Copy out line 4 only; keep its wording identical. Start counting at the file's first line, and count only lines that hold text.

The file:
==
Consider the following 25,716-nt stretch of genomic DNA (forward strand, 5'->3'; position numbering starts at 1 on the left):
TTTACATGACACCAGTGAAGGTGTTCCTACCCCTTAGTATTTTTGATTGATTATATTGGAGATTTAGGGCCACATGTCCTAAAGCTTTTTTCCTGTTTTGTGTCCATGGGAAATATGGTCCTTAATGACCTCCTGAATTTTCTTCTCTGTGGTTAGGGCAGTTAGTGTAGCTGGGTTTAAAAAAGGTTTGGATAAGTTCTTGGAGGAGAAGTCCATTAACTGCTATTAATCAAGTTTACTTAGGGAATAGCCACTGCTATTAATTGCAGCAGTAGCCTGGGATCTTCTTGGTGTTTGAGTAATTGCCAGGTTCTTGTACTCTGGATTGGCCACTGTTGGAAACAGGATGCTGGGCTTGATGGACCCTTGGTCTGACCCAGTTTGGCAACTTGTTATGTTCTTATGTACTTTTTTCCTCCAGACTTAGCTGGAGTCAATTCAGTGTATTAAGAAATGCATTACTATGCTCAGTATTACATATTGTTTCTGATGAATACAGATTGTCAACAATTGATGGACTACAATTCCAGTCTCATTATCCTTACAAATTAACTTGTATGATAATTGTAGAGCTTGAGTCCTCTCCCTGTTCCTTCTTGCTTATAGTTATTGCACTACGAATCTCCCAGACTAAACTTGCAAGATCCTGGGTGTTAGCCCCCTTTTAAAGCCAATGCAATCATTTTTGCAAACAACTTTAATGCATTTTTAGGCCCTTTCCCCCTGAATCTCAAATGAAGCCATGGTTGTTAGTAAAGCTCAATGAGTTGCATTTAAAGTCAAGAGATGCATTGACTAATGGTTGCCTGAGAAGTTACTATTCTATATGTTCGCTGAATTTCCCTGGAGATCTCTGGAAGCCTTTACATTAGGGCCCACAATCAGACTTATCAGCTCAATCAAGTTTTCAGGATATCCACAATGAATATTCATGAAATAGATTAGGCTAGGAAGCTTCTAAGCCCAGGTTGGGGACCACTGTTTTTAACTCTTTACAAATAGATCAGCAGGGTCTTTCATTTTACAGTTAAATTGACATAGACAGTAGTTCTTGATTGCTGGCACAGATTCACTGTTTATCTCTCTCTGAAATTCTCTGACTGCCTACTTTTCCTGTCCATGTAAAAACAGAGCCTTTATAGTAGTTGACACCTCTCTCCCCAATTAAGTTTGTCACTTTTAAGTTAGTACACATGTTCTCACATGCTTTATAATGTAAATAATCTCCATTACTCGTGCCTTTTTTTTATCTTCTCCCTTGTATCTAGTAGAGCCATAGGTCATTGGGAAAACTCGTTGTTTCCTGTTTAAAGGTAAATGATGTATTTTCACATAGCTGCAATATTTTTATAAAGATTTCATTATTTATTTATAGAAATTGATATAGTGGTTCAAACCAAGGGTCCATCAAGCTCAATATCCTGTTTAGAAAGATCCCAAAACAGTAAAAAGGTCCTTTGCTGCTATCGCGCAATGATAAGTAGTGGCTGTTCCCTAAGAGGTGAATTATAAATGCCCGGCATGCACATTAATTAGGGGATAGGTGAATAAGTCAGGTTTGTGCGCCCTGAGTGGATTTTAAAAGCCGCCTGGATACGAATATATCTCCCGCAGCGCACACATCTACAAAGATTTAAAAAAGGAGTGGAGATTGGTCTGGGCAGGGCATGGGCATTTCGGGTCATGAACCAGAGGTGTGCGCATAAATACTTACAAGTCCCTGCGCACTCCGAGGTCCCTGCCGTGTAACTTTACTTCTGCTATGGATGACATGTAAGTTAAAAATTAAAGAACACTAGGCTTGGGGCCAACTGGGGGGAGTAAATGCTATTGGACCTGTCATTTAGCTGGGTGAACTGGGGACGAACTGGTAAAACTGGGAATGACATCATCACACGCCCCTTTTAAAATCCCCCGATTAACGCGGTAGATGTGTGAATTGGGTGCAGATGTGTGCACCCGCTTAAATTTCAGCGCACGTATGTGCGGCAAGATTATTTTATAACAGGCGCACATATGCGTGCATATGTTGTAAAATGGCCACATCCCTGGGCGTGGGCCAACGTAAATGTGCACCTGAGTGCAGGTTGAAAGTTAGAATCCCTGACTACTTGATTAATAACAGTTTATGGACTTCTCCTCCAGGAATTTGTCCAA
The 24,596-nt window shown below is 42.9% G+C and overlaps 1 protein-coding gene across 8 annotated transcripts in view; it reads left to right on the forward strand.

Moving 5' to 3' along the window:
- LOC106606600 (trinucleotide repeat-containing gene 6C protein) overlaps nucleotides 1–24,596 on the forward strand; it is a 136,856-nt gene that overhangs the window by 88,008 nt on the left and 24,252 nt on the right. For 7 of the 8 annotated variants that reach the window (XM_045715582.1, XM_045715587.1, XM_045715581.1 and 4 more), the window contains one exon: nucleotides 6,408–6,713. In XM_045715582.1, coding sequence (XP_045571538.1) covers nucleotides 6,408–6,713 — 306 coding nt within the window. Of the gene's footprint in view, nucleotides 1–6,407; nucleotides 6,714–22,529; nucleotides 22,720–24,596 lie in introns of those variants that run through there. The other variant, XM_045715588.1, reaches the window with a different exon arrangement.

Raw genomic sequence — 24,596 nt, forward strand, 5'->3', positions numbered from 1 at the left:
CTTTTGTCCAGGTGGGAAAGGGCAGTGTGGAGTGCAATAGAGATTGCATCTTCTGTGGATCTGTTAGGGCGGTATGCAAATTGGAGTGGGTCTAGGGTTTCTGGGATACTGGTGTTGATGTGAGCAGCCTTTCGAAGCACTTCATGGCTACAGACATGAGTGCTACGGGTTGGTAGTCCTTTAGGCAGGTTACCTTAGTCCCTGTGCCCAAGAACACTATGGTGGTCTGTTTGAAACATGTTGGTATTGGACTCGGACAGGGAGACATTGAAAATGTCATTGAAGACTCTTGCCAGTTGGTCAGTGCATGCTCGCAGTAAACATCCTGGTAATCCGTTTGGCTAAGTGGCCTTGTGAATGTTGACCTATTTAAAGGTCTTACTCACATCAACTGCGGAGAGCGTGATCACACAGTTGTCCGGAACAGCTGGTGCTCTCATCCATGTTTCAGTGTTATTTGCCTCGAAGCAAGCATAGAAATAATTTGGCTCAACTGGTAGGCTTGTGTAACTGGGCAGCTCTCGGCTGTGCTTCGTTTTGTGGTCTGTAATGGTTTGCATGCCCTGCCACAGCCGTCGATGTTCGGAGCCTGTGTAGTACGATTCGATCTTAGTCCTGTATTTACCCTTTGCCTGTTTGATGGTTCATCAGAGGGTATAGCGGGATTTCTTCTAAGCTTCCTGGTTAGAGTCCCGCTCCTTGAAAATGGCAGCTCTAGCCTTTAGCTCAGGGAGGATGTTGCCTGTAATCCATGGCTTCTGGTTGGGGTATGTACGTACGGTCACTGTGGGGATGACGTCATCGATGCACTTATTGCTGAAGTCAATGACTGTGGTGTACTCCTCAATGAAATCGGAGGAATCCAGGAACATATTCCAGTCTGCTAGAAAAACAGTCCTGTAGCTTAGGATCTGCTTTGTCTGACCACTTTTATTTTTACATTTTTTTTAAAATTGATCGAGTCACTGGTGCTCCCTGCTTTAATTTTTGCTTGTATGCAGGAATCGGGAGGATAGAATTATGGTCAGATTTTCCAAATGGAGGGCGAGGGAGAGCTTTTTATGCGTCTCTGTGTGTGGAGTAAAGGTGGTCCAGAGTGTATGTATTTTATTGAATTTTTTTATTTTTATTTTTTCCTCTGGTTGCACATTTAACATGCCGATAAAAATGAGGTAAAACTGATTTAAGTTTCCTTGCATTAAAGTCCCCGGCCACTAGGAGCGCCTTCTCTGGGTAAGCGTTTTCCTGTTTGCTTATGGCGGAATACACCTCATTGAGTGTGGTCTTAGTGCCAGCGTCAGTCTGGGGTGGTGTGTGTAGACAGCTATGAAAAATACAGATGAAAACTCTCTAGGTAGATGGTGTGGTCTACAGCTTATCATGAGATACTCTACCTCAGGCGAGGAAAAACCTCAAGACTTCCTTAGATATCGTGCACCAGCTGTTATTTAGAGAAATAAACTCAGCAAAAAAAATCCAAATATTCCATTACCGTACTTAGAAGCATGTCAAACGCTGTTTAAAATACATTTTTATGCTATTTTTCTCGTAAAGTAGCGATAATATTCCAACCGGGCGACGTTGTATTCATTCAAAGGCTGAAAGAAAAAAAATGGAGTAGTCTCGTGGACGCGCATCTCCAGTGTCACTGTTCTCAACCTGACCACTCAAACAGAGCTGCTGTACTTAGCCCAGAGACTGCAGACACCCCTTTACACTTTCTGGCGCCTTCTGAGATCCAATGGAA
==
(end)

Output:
Moving 5' to 3' along the window: